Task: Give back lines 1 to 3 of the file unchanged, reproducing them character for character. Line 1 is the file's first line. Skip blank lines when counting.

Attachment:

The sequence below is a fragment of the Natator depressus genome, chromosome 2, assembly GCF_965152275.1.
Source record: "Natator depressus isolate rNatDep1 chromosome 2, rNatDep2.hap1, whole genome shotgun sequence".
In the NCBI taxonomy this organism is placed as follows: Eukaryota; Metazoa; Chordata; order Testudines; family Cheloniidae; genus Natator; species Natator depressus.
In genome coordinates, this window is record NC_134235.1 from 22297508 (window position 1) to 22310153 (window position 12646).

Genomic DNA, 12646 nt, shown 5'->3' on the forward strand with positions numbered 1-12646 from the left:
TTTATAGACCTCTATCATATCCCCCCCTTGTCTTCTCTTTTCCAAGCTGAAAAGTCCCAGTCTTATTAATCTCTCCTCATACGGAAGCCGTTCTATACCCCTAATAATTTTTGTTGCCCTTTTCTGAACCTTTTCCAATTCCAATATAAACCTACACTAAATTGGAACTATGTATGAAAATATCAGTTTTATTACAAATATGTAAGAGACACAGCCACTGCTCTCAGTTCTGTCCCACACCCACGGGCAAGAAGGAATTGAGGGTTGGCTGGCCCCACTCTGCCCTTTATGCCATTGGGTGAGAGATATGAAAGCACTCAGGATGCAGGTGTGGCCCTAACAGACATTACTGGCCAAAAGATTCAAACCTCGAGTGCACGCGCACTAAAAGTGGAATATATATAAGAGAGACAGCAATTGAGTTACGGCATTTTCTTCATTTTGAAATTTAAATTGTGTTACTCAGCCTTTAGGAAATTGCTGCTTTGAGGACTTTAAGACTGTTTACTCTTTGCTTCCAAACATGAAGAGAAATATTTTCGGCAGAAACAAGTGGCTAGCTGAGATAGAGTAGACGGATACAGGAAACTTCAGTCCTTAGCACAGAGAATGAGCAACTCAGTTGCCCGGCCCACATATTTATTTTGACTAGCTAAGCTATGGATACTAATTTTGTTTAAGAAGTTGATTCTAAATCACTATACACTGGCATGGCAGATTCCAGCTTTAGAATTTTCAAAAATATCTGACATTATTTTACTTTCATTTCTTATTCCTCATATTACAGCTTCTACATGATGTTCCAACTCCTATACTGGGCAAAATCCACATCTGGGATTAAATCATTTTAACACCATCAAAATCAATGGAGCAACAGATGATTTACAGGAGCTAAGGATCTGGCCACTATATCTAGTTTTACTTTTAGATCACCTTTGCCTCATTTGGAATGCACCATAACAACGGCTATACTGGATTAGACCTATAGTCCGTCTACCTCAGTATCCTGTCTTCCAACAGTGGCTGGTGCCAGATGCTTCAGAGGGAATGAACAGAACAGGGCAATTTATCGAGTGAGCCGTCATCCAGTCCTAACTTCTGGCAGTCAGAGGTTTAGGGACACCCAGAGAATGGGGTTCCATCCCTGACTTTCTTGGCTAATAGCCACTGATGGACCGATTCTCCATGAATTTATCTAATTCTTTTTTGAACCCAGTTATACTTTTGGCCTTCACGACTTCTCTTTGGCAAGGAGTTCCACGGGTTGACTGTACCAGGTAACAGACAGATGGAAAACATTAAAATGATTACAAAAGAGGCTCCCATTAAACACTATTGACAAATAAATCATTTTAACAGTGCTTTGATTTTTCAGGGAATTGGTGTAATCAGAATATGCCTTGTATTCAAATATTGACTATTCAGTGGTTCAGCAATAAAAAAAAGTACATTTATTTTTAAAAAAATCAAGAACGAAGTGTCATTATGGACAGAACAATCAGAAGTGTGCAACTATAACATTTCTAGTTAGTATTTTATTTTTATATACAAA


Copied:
The sequence below is a fragment of the Natator depressus genome, chromosome 2, assembly GCF_965152275.1.
Source record: "Natator depressus isolate rNatDep1 chromosome 2, rNatDep2.hap1, whole genome shotgun sequence".
In the NCBI taxonomy this organism is placed as follows: Eukaryota; Metazoa; Chordata; order Testudines; family Cheloniidae; genus Natator; species Natator depressus.